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Bossa Nova/Jazz Progression Pt. 1/3

by shredguitar17

10 Mar 2010
Views: 66874

Jazzy made an excellent lesson on Bossa Nova and should be consulted first before this lesson! I will not get too much into the specific artists or background on the period, however this is a common 2-5-1 Bossa Nova progression with the fifth bass notes of altered dominant, tritone, and ninth chords.

Bossa Nova/Jazz and Jazz Differences

The differences between Bossa Nova and Jazz are actually subtle, yet make a huge impact on the different styles. A simple and known way of comparing: Jazz is like a person "swinging" usually the 8th notes will be "swung" to the next bass note played. In Bossa Nova, imagine a pendulum, "swaying" side to side. The difference isn't so much in the chords, or tritones, rather the "feeling" of the rhythm. Bossa Nova/Jazz (most of the time) will use jazz chords, but Bossa Nova rhythm and phrasing.

The Progression

As stated before, the rhythm or "feel" is a swaying 2-5-1-4. The first part of the progression consist of major and minor chords (but its major) and gently eases you into the "tones" of the song. What you are trying to achieve, is the bass note ringing out more than the rest of the chord so accentuate it! Now, this is meant to be played WITHOUT a pick; you can use one however you will lose a lot of the feeling and tone of the Bossa Nova/Jazz style. To play the fifth of each chord, you will usually have to switch your fingers to account for the notes on the E string. You can use your middle finger, or your thumb (like John Frusciante). The most important part of this, is how you let the fifth ring out! For example: in the Em9 chord were about to look at, the E note played on the 7th fret of the A string you want to let ring out over the rest of the triad (chord if you will). If not, it will sound too much like a Jazz progression, which in this instance, isn't our goal.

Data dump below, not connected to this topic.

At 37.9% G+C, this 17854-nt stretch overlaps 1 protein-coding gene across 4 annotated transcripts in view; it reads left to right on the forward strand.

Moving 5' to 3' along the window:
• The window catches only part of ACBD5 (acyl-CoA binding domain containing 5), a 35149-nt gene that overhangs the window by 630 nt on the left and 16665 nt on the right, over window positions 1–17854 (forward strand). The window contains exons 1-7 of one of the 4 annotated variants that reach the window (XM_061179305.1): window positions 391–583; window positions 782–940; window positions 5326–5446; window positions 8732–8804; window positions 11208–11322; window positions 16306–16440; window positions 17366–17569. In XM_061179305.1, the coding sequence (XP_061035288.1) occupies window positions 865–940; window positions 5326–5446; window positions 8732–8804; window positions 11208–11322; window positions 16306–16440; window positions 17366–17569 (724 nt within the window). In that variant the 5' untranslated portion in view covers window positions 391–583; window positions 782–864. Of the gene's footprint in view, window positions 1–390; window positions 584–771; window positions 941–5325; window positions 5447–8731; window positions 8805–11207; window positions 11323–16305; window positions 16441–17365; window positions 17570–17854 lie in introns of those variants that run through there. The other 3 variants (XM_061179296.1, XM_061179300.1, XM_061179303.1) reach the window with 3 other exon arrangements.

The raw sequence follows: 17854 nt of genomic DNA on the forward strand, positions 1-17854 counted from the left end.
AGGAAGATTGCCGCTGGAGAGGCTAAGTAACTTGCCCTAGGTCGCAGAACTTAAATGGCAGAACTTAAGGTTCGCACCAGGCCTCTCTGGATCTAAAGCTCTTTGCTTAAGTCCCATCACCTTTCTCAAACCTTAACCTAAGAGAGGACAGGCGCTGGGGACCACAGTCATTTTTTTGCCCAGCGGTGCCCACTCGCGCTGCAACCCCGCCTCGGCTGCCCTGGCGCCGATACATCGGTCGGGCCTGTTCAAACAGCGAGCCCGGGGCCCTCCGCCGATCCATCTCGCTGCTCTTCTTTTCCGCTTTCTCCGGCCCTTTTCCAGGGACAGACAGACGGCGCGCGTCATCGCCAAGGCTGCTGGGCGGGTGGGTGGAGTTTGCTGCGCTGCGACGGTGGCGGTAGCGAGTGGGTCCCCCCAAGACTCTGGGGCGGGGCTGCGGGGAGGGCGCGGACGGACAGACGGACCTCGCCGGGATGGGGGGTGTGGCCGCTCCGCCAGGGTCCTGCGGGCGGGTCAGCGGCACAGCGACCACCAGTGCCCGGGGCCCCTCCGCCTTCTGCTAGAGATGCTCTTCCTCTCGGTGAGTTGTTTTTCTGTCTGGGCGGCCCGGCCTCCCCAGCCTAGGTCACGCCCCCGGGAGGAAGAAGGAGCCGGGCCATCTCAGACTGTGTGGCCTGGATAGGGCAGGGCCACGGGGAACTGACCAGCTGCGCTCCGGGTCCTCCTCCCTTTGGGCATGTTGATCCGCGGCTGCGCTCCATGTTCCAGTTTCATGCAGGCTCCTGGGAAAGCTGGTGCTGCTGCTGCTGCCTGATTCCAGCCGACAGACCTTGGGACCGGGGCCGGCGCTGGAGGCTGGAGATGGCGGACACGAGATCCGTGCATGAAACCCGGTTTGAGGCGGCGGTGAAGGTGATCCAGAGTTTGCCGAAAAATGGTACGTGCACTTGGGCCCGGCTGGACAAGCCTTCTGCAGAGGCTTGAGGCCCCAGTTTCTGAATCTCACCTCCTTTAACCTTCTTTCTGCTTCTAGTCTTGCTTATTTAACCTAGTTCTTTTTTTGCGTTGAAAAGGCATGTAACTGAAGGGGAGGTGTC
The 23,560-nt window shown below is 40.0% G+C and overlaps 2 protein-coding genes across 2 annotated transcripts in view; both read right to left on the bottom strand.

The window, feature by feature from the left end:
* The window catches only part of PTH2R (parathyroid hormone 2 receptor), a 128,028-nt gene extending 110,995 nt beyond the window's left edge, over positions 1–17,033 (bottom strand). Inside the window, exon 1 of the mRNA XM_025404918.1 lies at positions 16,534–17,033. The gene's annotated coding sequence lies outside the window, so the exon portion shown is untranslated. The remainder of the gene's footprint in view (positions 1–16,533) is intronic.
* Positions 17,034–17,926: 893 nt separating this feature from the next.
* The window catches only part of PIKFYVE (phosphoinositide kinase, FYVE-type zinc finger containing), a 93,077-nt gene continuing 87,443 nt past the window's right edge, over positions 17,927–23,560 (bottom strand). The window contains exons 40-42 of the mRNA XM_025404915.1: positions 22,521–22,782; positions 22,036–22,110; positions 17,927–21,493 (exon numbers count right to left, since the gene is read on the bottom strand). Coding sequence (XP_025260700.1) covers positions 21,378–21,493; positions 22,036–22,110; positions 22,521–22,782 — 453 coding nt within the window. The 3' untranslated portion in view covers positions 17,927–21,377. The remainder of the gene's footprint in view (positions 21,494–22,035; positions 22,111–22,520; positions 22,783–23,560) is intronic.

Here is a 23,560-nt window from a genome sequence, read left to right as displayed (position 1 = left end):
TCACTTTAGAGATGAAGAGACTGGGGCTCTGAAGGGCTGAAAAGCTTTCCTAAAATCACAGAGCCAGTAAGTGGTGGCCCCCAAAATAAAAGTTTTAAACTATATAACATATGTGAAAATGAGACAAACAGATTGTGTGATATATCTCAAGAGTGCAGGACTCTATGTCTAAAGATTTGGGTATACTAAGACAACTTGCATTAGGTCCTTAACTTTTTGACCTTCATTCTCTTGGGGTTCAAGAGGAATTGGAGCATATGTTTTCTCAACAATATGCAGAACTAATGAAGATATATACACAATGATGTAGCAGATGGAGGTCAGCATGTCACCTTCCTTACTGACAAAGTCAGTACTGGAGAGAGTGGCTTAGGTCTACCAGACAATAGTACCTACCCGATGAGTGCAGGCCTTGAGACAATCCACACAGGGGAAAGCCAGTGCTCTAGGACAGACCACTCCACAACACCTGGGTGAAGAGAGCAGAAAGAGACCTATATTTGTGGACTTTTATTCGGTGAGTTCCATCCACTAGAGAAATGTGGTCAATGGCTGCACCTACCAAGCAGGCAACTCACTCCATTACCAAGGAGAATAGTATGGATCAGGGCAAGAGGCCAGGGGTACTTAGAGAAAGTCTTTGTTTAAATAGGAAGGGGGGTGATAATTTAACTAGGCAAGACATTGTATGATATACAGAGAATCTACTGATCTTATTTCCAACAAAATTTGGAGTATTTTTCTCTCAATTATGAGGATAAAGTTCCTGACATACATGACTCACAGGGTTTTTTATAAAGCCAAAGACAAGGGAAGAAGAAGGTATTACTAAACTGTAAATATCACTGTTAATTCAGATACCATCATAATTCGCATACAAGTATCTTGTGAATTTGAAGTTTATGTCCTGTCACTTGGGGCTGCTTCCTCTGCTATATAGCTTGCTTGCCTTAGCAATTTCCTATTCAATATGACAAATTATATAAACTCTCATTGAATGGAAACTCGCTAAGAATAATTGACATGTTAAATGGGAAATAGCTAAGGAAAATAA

This is a basic progression with the fifth notes of the chords accentuated on either the A or E string to give the impression of a bass guitar playing. On some chords the fifth is already played on the E string, so you just use that fifth twice like in the A13 chord

Em9 A13(Gmaj9#11) D6add9 Gmaj9


Yes it may seem hard at first, but like all things, it takes time (Einstein and Newton must be some hated men). The next lesson will be on the second part of this song, introducing the minor half of the song...the third part will be combining them, and looking at alternative "plucking" patterns that are incorporated in the Bossa Nova/Jazz genre!

Hope this helps, and if there are any questions, comments, mistakes, don't be shy! Thats what these forums are for!




thanks! im going to learn to play this chord progression. add the next parts up soon!


thank you so much...




when do you post part 2?

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